It’s all about depth — as important as any other team attribute. And depth is all about proper planning. It’s tough to have the necessary depth when so much of your $220 million payroll is vested in a few players you have to keep playing a shortstop who can’t even take a deep breath with a fractured rib. Or, in a first baseman who can go through an entire October without driving in a single run, and has no trouble shaking it off.
Not that further testimony was needed, but the Pirates proved the value of depth. Really, their 2013 season could’ve been no different from 2011 or 2012 if it hadn’t been for the depth provided by years of sound player development. The only thing you need to know about that is a reminder that A.J. Burnett was the last man standing from their season-opening rotation.
So here’s your “What if?” What if you focused more on having a good team rather than a few great players? You get the Cardinals, that’s what. They may have ranked last on the highlight reels [13th in homers in the NL, last in steals]. But they’re still playing.
With Detroit manager Jim Leyland being all the rage today — his tossed salad lineup ignited the Tigers’ offensive breakout for a 7-3 win over Boston in Game 4 of the ALCS — Pirates fans have to be wondering:
Should that have been Clint Hurdle, in Game 5 of the NLDS?
To review: Starling Marte and Neil Walker, the top two hitters in the Pirates’ lineup, were 1-for-31 prior to the decider against the Cardinals, most recently 0-for-7 in the one-hit loss in Game 4; Hurdle kept his batting order intact and the pair added an 0-for-7 as the Bucs went down, 6-1, and out.
There are some interesting analogies. Austin Jackson and Torii Hunter, normally Detroit’s 1-2 hitters, had been 4-for-27 without an RBI in the first three games against the Red Sox and went 3-for-7 and drove in four runs as No. 1 and No. 8, respectively. Leyland moved his Andrew McCutchen — Miguel Cabrera — from No. 3 to No. 2 and he went 2-for-4 with two more RBIs.
Was Hurdle wrong to stay with the identical lineup through all five games — with a one-time exception of starting Jordy Mercer over Clint Barmes at short — in his stated belief that “hitters hit. The longer they go without hitting, the more they’re due”?
Certainly a point to argue, but there was one major difference in the circumstances: The Bucs were tied after four games, and had produced 14 runs in the four games; the Tigers were down 1-2 and had scored a total of six runs.
Marte and Walker obviously had not contributed to that four-game production, had been carried by the others. In Hurdle’s view, that bought them time to get untracked. It didn’t work. Leyland’s mad-scientist approach did work.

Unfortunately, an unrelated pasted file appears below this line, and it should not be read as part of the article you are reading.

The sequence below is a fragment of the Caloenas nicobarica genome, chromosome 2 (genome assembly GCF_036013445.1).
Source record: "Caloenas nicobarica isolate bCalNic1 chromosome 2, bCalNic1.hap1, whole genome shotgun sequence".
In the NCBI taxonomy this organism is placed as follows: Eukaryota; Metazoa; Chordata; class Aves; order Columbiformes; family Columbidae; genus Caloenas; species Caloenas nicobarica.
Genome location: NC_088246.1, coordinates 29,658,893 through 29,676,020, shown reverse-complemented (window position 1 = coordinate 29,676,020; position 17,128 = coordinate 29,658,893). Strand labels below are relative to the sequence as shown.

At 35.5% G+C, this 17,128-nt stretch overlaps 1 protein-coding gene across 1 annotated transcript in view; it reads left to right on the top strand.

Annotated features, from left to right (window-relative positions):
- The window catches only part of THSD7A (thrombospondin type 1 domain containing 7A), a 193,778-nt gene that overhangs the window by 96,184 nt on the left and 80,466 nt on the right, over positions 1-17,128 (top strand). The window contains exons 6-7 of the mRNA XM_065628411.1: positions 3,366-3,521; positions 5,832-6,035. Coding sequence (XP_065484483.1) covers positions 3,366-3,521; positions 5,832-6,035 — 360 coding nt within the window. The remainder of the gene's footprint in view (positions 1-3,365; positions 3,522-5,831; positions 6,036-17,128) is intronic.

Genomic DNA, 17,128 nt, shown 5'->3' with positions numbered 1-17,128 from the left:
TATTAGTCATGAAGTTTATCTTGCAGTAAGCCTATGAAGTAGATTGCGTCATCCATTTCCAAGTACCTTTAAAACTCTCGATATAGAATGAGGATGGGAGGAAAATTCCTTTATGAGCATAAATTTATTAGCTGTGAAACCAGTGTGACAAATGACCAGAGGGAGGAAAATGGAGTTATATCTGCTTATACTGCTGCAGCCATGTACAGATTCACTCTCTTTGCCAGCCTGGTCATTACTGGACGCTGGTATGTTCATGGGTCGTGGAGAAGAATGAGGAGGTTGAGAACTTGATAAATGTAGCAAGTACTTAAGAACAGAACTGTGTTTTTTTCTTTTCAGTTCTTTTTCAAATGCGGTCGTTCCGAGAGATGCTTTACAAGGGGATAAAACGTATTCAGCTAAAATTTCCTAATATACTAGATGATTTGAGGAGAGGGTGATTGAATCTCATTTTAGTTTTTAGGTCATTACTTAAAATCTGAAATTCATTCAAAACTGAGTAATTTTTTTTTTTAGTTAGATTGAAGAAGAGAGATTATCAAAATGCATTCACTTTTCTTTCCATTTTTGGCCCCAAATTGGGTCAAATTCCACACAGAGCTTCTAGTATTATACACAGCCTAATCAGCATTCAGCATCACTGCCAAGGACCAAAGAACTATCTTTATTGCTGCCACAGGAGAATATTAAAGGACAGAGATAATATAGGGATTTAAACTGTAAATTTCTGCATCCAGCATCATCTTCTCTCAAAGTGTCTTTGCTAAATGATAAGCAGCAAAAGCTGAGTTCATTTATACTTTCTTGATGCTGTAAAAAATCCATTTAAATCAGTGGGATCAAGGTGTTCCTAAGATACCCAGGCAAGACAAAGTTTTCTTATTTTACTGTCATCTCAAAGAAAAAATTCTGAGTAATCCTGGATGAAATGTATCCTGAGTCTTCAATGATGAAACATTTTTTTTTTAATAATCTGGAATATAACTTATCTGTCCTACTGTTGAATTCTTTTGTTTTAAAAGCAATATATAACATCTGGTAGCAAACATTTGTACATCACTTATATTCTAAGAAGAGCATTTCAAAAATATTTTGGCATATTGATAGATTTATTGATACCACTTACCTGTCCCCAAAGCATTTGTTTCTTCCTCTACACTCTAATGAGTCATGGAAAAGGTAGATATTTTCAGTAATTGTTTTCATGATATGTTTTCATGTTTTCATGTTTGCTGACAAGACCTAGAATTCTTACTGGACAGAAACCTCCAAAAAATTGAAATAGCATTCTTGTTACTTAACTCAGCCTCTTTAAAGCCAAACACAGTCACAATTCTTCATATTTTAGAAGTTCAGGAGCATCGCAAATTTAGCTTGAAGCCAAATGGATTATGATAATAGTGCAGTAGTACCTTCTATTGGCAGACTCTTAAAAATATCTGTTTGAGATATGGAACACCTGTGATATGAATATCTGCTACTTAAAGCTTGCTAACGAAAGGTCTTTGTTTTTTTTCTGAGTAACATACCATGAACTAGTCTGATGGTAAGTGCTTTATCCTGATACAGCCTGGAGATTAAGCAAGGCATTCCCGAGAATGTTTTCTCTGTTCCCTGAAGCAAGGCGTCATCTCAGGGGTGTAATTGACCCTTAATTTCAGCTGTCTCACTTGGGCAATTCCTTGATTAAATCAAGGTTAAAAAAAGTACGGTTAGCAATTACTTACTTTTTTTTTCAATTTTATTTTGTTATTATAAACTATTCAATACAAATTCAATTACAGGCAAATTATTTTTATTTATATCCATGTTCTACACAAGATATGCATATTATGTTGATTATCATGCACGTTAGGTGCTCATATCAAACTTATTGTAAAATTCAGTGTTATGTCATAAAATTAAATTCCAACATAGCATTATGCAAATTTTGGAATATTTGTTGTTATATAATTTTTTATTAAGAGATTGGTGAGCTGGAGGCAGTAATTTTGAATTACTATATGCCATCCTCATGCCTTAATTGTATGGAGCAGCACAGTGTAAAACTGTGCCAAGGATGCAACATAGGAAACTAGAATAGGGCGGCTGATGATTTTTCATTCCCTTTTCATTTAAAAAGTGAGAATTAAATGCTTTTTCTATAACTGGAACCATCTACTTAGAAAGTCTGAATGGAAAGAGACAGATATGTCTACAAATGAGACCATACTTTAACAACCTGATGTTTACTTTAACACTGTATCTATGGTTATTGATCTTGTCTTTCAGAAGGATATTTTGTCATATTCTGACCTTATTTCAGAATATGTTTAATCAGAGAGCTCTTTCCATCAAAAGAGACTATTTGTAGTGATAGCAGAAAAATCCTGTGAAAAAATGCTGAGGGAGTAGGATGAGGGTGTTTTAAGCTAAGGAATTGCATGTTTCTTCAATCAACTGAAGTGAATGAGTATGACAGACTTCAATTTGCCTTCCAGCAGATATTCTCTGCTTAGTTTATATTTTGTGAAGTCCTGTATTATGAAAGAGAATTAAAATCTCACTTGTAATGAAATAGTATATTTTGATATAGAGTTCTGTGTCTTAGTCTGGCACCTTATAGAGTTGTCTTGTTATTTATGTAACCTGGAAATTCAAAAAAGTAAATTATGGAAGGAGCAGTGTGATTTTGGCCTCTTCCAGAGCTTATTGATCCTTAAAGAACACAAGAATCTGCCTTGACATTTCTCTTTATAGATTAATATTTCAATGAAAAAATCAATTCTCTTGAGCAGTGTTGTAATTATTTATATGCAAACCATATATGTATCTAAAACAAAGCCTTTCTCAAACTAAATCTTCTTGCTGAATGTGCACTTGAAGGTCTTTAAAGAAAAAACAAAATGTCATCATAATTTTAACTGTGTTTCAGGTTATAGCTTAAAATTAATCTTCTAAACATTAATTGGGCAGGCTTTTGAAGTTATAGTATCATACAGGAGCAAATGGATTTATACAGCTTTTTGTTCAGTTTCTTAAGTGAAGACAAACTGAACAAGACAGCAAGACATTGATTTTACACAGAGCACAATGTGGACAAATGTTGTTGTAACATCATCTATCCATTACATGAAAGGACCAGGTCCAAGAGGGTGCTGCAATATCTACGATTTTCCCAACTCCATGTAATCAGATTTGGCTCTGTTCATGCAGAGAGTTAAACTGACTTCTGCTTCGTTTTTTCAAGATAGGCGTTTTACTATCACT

This is an interesting NLCS. Not quite as interesting as it would’ve been with the Pirates in it but, still, intriguing.
The Dodgers have the better players — with that payroll, they should. But the Cardinals have the better team. Invariably, that spells the difference in postseason.
If you don’t know who to root for — if NL Central pride is not enough to make St. Louis your obvious choice — we’ll give you a good reason to pull for the Dodgers. It’s the same reason MLB is doubtless pulling for Don Mattingly’s crew:
A Dodgers win would create a historic World Series with major national appeal — regardless of who emerges from the ALCS, Boston or Detroit.
The Brooklyn-Los Angeles Dodgers have been in 17 World Series — but never against either the Red Sox or the Tigers. [One disclaimer: In 1916, the Brooklyn Robins did lose to the Red Sox, but we're conveniently overlooking that alias.]
Conversely, the Cardinals met the Tigers in 2006 and the Red Sox in 2004.
So having the Dodgers in the Fall Classic would ensure something novel.
Having Carl Crawford back in the “toxic” — his word — Boston environment wouldn’t be bad theatre, either.
Two Christmases ago, Jim Banks, one of the executive editors at MLB.com, gave me a gift that was much better than a necktie.
Jim gave me the Pittsburgh Pirates.
For nearly 10 years, I had done general writing for MLB.com, features and columns and the like. I hadn’t been full-time on a team beat for nearly a quarter-century.
But Jenifer Langosch, for years the Pirates’ reporter, was going back to her roots to cover the Cardinals in St. Louis.
At MLB Advanced Media’s annual Christmas party, Jim cornered me about whether I’d be interested in doing likewise – even though my roots went a lot deeper- and taking on the Pirates?
It piqued me right away. Piqued me a lot less when my wife made it clear she had no interest in moving from Scottsdale, Arizona. I would be on my own in the summers.
Tough call. But one thing, one thought kept bringing me back to it: “If, after 20 years, the Bucs broke through and I happened to be part of it, at least as the chronicler, it would be a wonderful punctuation for a career and a treasured flashback to my youth.”
And there was one other thing: As a kid, I was convinced I brought the Bucs luck. Supersition, or supernatural?
Whatever … I did it, and now so have the Bucs. Echoing what players often say at times like these, I don’t think I’ll be able to truly appreciate a Monday night in old Wrigley Field until it’s all over, and distance will endow it with perspective.
But I already know one thing.
I haven’t really been on my own these last two years, kept company by that little kid who would spend nights in Forbes Field and wake up in the mornings to grab the Pittsburgh Press to read about the game he had seen hours earlier.
Thanks, Jim Banks. I owe you more than a necktie.